11) Abel Hernandez (Hull 2014-17)
A low-key occupier of the Aleksandar Mitrovic Province, scoring eight goals in 50 Premier League games but 28 in 49 Championship matches after relegation. Hernandez was a club-record signing for Hull who punched Phil Jones and once took part in an absurd double overhead kick goal against the reigning English league champions. It was Leicester on a massive comedown but still.


10) Sebastian Coates (Liverpool 2011-13 and Sunderland 2014-16)
The subject of overhead kicks brings us neatly to Sebastian Coates, whose most memorable of 12 Premier League games for Liverpool – and only goal across 38 matches in the competition for the Reds and Sunderland – came in acrobatic fashion against a QPR side he inexplicably never played for.


9) Walter Pandiani (Birmingham 2005-06)
“He’s a good footballer but I thought he would get better the longer he was here,” said a regretful Steve Bruce of Walter Pandiani. Birmingham loaned the forward in January 2005 and signed him permanently for £3m that summer after he scored in wins over Southampton, Liverpool and Arsenal, as well as a draw with Chelsea. Pandiani never settled, however, and 17 appearances later he was sold back to Spain at the first available opportunity for a £2m loss in six months.


8) Cristhian Stuani (Middlesbrough 2016-17)
It is a minor miracle that a non-centre-forward managed to score four goals in 16 starts for a relegated Aitor Karanka team.


7) Miguel Britos (Watford 2015-19)
Argue all you want but Watford signed Miguel Britos upon promotion in summer 2015 and he retired in 2019, feeling “totally unmotivated”.  The Hornets retained their Premier League status in each of his four seasons and were relegated as soon as he left. He also once humbled Zlatan.


6) Gaston Ramirez (Southampton 2012-16, Hull 2014-15 and Middlesbrough 2016-17)
Ronald Koeman claimed Gaston Ramirez “took too much freedom” as a substitute in a 6-0 League Cup win over MK Dons in September 2015. It is a mystery as to why his Southampton career never ignited. Hull and Middlesbrough both took a chance on the forward and were subsequently immediately relegated, although not as a direct consequence of signing him. Leicester weirdly tried to get him in January 2017, while still reigning as champions. They were in a bit of a relegation fight so it does make sense.


5) Rodrigo Bentancur (Tottenham 2022)
It is always a pain to rank not only current but also fleeting players. Recency bias says they should be higher. Barclays prejudice suggests players from the mid-2000s ought to take precedence. Bias nonce journalism dictates that either course is wrong. Bentancur has been great since moving to Tottenham in February, only losing one of the 10 times he completed the full 90 minutes. He might be rubbish and make this ranking look as stupid as it is pointless after a full season but still.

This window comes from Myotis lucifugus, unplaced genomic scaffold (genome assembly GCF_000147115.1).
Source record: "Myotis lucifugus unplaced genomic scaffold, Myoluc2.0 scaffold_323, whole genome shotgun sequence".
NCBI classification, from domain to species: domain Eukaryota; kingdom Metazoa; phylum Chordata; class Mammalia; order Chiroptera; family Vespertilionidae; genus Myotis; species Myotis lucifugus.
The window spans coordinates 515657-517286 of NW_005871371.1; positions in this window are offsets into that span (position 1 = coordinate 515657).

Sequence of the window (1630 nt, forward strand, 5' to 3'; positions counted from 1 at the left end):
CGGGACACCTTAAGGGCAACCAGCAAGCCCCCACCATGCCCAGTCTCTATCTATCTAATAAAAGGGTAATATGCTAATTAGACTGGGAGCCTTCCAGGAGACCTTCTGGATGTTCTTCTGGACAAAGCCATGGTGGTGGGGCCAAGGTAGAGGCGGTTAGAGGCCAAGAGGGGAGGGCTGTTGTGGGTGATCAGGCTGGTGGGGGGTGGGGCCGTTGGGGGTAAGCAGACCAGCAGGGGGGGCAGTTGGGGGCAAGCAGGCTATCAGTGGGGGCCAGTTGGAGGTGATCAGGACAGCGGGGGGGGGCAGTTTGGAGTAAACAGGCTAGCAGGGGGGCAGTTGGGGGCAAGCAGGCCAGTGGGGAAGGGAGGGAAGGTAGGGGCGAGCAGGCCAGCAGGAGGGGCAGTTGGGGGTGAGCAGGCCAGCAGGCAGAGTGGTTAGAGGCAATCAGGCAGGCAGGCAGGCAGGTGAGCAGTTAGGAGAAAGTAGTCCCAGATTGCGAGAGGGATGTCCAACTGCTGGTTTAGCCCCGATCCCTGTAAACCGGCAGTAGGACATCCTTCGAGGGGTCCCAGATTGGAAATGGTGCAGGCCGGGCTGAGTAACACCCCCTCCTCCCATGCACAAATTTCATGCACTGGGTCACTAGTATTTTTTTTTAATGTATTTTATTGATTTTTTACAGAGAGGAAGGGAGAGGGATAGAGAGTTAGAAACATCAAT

4) Edinson Cavani (Manchester United 2020-22)
Somewhere between Radamel Falcao and Zlatan Ibrahimovic in the pantheon of continental 30-something Manchester United strikers sits Edinson Cavani. Season one was a thrill of a goal or assist every 100 minutes, a European final and raucous applause every time he chased down a defender’s clearance to concede a goal-kick. Season two was a mess of storylines and failure to deliver on hype as the Uruguayan surrendered his shirt number and succumbed to all of the injuries. Neither party ever seemed particularly interested in another renewal.


3) Lucas Torreira (Arsenal 2018-20)
What a weird Premier League career. Arsenal had a deal tied up with Sampdoria before Lucas Torreira impressed at the 2018 World Cup. He was bloody immense for a month or so from that November. He scored against Spurs and was sent off for clattering into Danny Rose. He was awkwardly transformed from combative defensive midfielder to No.10 under Unai Emery. He featured regularly for Mikel Arteta but suddenly found himself thoroughly processed and has not played for the club since July 2020. Torreira will have a year left on his contract when he returns from a loan at Fiorentina. Don’t expect a north London renaissance.


2) Gus Poyet (Chelsea 1997-2001 and Tottenham 2001-04)
Already 29 when he joined Chelsea, Gus Poyet suffered two cruciate ligament injuries yet still made 187 Premier League appearances, scored 54 goals from midfield and won three trophies. That might not even be his most admirable achievement: the bloke remains relatively fondly remembered both at Stamford Bridge and by fellow former club Tottenham.


1) Luis Suarez (Liverpool 2011-14)
A supremely talented footballer. A mightily flawed human. Liverpool would likely prefer for Darwin Nunez to emulate the former. No more dodgy t-shirts, please.